23.   United States v. Maury, 695 F.3d 227, 259 (3d Cir. 2012).

24.   Robinson v. First State Cmty. Action Agency, 920 F.3d 182, 190 (3d Cir. 2019).

25.   Faragher, 524 U.S. at 786-92, 118 S.Ct. 2275.

26.   Id. at 789, 118 S.Ct. 2275 (citing Harris v. Forklift Systems, Inc., 510 U.S. 17, 114 S.Ct. 367, 126 L.Ed.2d 295 (1993)).

27.   Id. at 789-90, 118 S.Ct. 2275 (citing Burns v. McGregor Elec. Indus., Inc., 955 F.2d 559, 564 (8th Cir. 1992) (employer-company liable where harassment was perpetrated by its owner); Torres v. Pisano, 116 F.3d 625, 634-35, 634 n.11 (2d Cir. 1997) (a supervisor may have a sufficiently high position “in the management hierarchy of the company for his actions to be imputed automatically to the employer.”); Katz v. Dole, 709 F.2d 251, 255 (4th Cir. 1983) (“Except in situations where a proprietor, partner, or corporate officer participates personally in the harassing behavior,” an employee must “demonstrat[e] the propriety of holding the employer liable[.]”)).

28.   Ellerth, 524 U.S. at 754-60, 118 S.Ct. 2257.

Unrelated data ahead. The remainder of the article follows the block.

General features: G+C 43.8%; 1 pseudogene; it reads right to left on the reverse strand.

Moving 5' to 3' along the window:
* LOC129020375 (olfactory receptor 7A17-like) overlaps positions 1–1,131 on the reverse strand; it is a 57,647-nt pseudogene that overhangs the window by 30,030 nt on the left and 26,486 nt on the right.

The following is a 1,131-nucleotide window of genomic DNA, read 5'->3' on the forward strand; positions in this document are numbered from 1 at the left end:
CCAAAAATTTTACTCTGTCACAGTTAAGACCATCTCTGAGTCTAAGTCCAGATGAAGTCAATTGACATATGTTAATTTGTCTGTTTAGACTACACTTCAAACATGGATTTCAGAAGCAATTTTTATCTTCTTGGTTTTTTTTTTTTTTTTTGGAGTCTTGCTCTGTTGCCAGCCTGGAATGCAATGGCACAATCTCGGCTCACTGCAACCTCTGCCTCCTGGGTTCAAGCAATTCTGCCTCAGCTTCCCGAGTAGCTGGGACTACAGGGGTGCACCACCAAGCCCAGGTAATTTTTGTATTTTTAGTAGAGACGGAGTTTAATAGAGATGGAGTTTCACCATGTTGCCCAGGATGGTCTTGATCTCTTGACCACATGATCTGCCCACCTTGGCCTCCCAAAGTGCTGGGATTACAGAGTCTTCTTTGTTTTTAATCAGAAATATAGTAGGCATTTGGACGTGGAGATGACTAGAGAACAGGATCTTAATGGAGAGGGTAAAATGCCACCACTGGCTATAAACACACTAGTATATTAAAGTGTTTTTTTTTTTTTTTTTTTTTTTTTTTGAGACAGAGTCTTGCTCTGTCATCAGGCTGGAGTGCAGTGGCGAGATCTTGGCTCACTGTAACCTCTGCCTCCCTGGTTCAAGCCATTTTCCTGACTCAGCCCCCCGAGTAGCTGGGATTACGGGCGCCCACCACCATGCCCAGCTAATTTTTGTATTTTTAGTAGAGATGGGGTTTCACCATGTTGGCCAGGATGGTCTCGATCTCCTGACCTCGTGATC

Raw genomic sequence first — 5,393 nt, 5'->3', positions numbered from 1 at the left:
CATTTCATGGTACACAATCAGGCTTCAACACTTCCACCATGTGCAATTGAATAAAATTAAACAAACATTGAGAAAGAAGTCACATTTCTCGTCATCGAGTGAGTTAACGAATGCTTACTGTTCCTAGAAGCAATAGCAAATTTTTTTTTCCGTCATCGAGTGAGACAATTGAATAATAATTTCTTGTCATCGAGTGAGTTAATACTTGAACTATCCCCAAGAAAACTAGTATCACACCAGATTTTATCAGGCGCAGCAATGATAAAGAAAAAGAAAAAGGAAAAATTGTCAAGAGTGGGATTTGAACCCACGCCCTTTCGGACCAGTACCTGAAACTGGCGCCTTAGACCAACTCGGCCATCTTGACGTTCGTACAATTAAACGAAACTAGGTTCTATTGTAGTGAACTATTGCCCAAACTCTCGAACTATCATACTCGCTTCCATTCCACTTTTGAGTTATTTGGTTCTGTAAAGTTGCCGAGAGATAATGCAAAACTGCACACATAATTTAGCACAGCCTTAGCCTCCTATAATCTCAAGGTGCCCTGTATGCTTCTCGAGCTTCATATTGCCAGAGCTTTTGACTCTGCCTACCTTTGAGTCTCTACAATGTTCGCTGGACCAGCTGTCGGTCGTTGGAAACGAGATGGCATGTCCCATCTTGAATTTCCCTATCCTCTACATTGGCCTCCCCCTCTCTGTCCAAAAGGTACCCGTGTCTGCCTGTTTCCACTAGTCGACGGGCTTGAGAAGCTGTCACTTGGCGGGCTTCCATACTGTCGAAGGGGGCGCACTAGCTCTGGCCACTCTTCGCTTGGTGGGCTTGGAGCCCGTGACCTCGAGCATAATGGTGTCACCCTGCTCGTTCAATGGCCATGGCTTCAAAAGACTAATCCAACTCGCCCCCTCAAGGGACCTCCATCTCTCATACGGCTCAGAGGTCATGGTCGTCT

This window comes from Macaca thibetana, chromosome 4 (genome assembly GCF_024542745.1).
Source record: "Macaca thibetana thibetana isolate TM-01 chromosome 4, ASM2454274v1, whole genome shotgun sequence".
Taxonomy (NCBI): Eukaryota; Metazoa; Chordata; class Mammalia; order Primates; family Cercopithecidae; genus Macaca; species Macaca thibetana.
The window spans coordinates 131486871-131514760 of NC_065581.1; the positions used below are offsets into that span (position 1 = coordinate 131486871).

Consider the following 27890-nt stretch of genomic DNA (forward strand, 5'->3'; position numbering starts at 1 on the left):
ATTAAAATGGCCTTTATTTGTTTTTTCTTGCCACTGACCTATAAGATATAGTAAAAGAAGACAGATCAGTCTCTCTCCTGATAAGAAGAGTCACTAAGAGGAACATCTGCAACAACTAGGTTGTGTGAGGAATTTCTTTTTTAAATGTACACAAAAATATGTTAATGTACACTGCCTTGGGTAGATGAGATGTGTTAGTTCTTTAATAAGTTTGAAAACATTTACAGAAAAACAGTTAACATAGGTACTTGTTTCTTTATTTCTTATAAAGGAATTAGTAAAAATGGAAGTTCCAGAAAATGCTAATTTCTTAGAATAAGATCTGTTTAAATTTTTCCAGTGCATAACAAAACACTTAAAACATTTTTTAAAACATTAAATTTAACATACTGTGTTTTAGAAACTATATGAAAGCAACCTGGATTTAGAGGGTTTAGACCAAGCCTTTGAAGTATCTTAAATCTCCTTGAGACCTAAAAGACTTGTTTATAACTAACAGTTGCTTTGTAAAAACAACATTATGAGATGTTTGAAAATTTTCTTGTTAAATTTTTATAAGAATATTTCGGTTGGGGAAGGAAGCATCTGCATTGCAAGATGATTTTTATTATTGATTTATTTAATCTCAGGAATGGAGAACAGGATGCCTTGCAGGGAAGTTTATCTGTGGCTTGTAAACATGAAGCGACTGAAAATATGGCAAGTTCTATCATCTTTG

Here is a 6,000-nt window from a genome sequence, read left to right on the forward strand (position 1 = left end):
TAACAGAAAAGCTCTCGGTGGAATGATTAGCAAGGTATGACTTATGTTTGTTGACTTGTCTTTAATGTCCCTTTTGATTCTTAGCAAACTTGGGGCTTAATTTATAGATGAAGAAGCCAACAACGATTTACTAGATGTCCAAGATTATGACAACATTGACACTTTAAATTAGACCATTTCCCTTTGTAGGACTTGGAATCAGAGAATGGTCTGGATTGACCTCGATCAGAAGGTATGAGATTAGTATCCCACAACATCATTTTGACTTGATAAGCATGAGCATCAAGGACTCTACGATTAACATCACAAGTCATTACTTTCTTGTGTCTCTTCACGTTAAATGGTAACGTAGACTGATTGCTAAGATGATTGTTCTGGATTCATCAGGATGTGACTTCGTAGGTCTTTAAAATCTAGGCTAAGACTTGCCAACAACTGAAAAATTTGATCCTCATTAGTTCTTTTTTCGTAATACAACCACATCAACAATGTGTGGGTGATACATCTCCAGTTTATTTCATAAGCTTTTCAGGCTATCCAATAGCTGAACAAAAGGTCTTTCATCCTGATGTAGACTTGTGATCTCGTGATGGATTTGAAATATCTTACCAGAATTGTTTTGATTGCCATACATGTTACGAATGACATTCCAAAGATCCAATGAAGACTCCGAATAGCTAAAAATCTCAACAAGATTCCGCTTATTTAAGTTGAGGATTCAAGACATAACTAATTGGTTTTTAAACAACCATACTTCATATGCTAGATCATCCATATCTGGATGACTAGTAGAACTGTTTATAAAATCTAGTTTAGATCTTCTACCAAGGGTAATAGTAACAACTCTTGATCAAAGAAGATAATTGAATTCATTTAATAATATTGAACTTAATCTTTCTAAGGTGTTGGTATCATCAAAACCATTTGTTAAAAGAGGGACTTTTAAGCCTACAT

29.   Id. at 758, 118 S.Ct. 2257.

30.   Id.

31.   Id.

32.   O'Brien, 2021 WL 4132303, at *3.

33.   Townsend v. Benjamin Enters., Inc., 679 F.3d 41, 52 (2d Cir. 2012).

34.   477 U.S. 57, 106 S.Ct. 2399, 91 L.Ed.2d 49 (1986).

35.   Faragher, 524 U.S. at 791, 118 S.Ct. 2275 (explaining that the “soundness” of lower-court decisions “in light of basic agency principles ․ was confirmed by this Court's only discussion to date of standards of employer liability, in Meritor”); Ellerth, 524 U.S. at 755, 118 S.Ct. 2257 (“As Meritor acknowledged, the Restatement (Second) of Agency ․ is a useful beginning point for a discussion of general agency principles.”).

36.   Faragher, 524 U.S. at 791-92, 118 S.Ct. 2275.

37.   Ellerth, 524 U.S. at 754, 118 S.Ct. 2257.

38.   Townsend, 679 F.3d at 52.

39.   Ellerth, 524 U.S. at 758-59, 118 S.Ct. 2257.

40.   EEOC Amicus Br. at 19 (quoting Restatement (Second) of Agency (1958) § 219, cmt. e.).

41.   Id. at 19 (quoting Restatement (Second) of Agency (1958) § 219(2)(a)).

42.   O'Brien, 2021 WL 4132303, at *3 (quoting Vance v. Ball State Univ., 570 U.S. 421, 430, 133 S.Ct. 2434, 186 L.Ed.2d 565 (2013)).

43.   Id. (quoting Pennsylvania State Police v. Suders, 542 U.S. 129, 148–49, 124 S.Ct. 2342, 159 L.Ed.2d 204 (2004)).